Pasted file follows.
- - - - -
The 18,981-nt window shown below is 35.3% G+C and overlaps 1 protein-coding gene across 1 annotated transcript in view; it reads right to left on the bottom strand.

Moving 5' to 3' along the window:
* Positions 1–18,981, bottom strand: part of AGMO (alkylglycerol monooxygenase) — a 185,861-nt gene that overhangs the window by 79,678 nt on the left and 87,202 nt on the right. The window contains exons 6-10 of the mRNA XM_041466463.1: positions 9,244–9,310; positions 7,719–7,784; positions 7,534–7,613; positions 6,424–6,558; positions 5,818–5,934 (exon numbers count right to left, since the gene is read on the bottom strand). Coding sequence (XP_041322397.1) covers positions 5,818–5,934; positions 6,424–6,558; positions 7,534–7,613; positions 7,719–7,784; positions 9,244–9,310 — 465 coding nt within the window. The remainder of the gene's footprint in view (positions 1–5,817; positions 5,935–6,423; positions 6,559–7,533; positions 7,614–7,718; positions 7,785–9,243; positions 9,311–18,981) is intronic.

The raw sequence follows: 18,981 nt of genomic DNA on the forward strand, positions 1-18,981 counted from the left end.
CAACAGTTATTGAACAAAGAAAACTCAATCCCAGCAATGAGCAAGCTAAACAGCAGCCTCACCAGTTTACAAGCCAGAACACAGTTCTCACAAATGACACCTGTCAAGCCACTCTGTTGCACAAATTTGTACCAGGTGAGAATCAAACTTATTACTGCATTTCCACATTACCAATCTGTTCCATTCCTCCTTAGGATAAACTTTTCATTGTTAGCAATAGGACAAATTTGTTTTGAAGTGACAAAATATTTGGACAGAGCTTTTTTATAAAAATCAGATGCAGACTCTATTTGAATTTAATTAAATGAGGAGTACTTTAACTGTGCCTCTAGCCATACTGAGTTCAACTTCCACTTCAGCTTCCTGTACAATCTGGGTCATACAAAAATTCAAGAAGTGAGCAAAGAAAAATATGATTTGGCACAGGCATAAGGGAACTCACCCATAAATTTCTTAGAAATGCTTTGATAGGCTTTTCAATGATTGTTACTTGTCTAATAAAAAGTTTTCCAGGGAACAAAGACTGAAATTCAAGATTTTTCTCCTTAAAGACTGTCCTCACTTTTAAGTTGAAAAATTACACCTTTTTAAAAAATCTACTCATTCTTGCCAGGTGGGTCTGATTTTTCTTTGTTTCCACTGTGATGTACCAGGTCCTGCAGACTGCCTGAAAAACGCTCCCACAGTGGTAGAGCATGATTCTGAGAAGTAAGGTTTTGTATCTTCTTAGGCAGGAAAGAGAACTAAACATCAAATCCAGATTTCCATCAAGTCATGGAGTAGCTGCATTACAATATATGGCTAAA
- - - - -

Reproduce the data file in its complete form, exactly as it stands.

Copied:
The 18,981-nt window shown below is 35.3% G+C and overlaps 1 protein-coding gene across 1 annotated transcript in view; it reads right to left on the bottom strand.

Moving 5' to 3' along the window:
* Positions 1–18,981, bottom strand: part of AGMO (alkylglycerol monooxygenase) — a 185,861-nt gene that overhangs the window by 79,678 nt on the left and 87,202 nt on the right. The window contains exons 6-10 of the mRNA XM_041466463.1: positions 9,244–9,310; positions 7,719–7,784; positions 7,534–7,613; positions 6,424–6,558; positions 5,818–5,934 (exon numbers count right to left, since the gene is read on the bottom strand). Coding sequence (XP_041322397.1) covers positions 5,818–5,934; positions 6,424–6,558; positions 7,534–7,613; positions 7,719–7,784; positions 9,244–9,310 — 465 coding nt within the window. The remainder of the gene's footprint in view (positions 1–5,817; positions 5,935–6,423; positions 6,559–7,533; positions 7,614–7,718; positions 7,785–9,243; positions 9,311–18,981) is intronic.

The raw sequence follows: 18,981 nt of genomic DNA on the forward strand, positions 1-18,981 counted from the left end.
CAACAGTTATTGAACAAAGAAAACTCAATCCCAGCAATGAGCAAGCTAAACAGCAGCCTCACCAGTTTACAAGCCAGAACACAGTTCTCACAAATGACACCTGTCAAGCCACTCTGTTGCACAAATTTGTACCAGGTGAGAATCAAACTTATTACTGCATTTCCACATTACCAATCTGTTCCATTCCTCCTTAGGATAAACTTTTCATTGTTAGCAATAGGACAAATTTGTTTTGAAGTGACAAAATATTTGGACAGAGCTTTTTTATAAAAATCAGATGCAGACTCTATTTGAATTTAATTAAATGAGGAGTACTTTAACTGTGCCTCTAGCCATACTGAGTTCAACTTCCACTTCAGCTTCCTGTACAATCTGGGTCATACAAAAATTCAAGAAGTGAGCAAAGAAAAATATGATTTGGCACAGGCATAAGGGAACTCACCCATAAATTTCTTAGAAATGCTTTGATAGGCTTTTCAATGATTGTTACTTGTCTAATAAAAAGTTTTCCAGGGAACAAAGACTGAAATTCAAGATTTTTCTCCTTAAAGACTGTCCTCACTTTTAAGTTGAAAAATTACACCTTTTTAAAAAATCTACTCATTCTTGCCAGGTGGGTCTGATTTTTCTTTGTTTCCACTGTGATGTACCAGGTCCTGCAGACTGCCTGAAAAACGCTCCCACAGTGGTAGAGCATGATTCTGAGAAGTAAGGTTTTGTATCTTCTTAGGCAGGAAAGAGAACTAAACATCAAATCCAGATTTCCATCAAGTCATGGAGTAGCTGCATTACAATATATGGCTAAA